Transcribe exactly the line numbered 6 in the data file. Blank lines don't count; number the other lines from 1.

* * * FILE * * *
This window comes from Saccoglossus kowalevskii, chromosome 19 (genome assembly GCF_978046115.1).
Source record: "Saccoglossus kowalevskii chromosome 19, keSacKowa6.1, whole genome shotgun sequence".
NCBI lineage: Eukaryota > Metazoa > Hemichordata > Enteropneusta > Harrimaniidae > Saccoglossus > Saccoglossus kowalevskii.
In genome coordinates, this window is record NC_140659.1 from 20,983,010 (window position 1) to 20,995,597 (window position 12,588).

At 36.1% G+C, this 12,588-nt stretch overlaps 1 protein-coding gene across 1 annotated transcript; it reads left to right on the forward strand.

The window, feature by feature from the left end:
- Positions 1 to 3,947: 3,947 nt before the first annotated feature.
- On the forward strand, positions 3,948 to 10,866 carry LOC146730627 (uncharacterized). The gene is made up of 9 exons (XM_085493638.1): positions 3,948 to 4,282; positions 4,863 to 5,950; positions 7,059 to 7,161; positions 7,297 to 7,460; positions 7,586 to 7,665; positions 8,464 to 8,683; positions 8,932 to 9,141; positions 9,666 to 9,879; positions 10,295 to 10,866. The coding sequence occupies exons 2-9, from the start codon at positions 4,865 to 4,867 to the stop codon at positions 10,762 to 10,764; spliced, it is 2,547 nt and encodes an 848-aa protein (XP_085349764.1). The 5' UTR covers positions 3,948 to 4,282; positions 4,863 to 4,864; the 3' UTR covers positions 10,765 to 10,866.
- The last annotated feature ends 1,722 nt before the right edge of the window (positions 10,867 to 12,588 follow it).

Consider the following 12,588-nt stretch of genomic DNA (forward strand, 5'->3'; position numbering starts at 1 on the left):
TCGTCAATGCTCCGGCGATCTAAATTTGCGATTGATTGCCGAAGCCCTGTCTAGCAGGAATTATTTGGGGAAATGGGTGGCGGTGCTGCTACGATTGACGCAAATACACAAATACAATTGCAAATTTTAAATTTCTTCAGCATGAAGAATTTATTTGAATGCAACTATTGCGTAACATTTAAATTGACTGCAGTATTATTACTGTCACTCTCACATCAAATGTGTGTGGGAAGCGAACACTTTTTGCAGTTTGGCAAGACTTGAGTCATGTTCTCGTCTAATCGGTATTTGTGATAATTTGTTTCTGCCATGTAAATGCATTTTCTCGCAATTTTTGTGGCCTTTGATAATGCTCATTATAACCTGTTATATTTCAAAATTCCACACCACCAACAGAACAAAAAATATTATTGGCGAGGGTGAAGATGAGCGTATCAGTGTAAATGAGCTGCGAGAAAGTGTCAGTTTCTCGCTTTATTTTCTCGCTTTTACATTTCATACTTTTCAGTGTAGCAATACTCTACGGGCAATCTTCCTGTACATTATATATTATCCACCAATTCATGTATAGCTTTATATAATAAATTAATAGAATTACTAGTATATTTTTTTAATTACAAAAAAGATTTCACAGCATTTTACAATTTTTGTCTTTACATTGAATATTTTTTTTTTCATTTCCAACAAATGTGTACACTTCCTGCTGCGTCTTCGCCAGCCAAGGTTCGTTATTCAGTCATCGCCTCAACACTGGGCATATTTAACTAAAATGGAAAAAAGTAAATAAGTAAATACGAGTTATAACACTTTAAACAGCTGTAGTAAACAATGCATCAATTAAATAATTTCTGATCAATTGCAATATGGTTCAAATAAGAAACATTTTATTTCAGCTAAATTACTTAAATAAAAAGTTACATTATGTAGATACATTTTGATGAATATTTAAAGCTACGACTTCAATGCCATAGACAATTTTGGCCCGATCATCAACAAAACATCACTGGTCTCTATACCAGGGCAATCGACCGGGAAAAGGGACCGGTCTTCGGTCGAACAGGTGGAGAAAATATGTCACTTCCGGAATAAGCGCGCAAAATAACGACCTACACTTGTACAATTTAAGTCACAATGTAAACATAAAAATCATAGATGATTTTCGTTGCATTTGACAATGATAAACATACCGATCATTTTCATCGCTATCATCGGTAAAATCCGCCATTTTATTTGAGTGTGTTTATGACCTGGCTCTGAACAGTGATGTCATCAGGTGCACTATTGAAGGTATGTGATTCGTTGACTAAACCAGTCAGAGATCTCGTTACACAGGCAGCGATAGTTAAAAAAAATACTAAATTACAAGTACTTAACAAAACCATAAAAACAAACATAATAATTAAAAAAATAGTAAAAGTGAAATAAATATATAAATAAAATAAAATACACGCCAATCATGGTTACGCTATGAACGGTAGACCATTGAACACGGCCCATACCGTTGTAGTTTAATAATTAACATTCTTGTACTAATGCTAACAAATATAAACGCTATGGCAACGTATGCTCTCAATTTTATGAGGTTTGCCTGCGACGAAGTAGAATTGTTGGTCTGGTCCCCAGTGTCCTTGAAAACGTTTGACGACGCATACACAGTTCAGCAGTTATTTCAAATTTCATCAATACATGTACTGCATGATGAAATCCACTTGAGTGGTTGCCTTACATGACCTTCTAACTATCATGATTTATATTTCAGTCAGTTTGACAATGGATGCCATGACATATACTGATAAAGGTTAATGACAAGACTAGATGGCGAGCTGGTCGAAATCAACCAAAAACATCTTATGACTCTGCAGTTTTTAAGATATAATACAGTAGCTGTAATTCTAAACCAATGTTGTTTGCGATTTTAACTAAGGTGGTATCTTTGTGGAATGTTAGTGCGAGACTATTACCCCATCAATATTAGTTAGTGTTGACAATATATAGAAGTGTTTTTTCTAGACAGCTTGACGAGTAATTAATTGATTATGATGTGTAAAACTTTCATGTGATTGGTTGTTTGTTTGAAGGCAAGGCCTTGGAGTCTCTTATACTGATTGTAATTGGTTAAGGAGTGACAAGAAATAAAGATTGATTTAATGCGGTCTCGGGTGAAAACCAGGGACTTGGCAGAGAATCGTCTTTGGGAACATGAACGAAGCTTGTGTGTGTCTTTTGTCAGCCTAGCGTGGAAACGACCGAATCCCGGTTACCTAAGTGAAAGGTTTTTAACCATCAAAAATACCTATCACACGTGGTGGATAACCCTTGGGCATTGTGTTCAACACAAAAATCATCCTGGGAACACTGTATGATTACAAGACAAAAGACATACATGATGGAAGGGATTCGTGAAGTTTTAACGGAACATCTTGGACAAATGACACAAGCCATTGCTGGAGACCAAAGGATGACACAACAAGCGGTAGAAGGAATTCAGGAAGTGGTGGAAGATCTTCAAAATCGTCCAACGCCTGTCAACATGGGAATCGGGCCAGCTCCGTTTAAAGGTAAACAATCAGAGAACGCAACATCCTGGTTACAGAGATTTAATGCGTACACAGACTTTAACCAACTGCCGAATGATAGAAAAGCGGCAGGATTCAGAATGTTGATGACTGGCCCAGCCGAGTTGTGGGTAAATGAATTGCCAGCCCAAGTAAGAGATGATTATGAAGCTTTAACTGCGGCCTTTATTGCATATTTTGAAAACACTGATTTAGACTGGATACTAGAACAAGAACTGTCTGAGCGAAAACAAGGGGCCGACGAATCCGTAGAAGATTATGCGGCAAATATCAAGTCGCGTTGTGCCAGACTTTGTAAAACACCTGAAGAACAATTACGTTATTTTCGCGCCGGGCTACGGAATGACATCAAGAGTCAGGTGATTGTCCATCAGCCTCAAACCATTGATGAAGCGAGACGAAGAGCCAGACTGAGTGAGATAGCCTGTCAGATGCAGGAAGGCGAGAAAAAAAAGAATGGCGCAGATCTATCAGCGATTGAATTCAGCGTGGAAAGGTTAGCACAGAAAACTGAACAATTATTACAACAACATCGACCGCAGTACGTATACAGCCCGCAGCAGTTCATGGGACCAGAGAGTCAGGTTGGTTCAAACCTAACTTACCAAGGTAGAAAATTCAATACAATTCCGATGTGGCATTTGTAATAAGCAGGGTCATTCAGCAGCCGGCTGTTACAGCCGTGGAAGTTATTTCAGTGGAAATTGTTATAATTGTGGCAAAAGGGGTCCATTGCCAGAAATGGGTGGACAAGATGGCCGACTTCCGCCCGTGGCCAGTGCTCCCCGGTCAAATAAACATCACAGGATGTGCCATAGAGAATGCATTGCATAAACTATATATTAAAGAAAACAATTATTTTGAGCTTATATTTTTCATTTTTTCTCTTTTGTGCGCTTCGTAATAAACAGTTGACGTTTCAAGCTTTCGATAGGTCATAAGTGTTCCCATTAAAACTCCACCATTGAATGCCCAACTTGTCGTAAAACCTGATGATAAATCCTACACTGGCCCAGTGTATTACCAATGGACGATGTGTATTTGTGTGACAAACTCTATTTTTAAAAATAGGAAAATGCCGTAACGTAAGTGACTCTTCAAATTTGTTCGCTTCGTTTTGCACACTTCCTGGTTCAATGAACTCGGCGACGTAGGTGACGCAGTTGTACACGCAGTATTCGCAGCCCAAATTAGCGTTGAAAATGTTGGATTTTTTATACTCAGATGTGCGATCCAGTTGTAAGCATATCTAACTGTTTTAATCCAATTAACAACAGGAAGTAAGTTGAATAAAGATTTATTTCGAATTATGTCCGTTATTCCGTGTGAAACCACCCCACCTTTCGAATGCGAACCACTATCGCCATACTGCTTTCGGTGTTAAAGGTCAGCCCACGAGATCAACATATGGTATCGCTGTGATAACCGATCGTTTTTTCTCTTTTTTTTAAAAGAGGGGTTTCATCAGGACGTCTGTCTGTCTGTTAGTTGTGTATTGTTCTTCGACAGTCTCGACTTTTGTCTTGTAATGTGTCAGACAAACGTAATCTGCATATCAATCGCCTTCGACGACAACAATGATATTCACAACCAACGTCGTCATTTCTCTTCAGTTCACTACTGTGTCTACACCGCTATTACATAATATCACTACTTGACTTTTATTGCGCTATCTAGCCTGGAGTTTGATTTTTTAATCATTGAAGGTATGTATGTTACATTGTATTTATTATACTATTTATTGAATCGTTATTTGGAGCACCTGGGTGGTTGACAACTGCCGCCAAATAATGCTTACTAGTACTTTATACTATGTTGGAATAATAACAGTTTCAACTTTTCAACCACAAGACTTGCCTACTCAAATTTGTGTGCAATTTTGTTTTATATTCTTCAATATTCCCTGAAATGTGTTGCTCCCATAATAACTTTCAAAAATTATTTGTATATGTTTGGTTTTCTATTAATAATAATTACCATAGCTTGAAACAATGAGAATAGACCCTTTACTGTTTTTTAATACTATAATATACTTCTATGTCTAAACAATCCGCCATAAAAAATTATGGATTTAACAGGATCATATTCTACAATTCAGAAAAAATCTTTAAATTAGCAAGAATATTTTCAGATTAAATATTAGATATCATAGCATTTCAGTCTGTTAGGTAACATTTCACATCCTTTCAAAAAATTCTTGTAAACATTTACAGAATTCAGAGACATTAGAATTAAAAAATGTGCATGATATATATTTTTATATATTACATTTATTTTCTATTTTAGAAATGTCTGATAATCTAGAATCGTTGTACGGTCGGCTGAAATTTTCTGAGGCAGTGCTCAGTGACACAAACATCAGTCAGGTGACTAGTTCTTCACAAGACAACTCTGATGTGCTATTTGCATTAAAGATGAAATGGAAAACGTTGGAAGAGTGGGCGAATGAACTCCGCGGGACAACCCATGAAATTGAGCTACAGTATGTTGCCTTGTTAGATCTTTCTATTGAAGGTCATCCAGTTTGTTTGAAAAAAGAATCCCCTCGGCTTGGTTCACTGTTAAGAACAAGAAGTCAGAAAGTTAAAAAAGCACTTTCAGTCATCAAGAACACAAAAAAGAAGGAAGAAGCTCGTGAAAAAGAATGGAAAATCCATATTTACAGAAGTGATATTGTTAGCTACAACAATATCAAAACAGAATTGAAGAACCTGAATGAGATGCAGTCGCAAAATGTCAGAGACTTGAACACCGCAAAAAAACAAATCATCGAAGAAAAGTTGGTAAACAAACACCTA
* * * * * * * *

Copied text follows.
The window, feature by feature from the left end: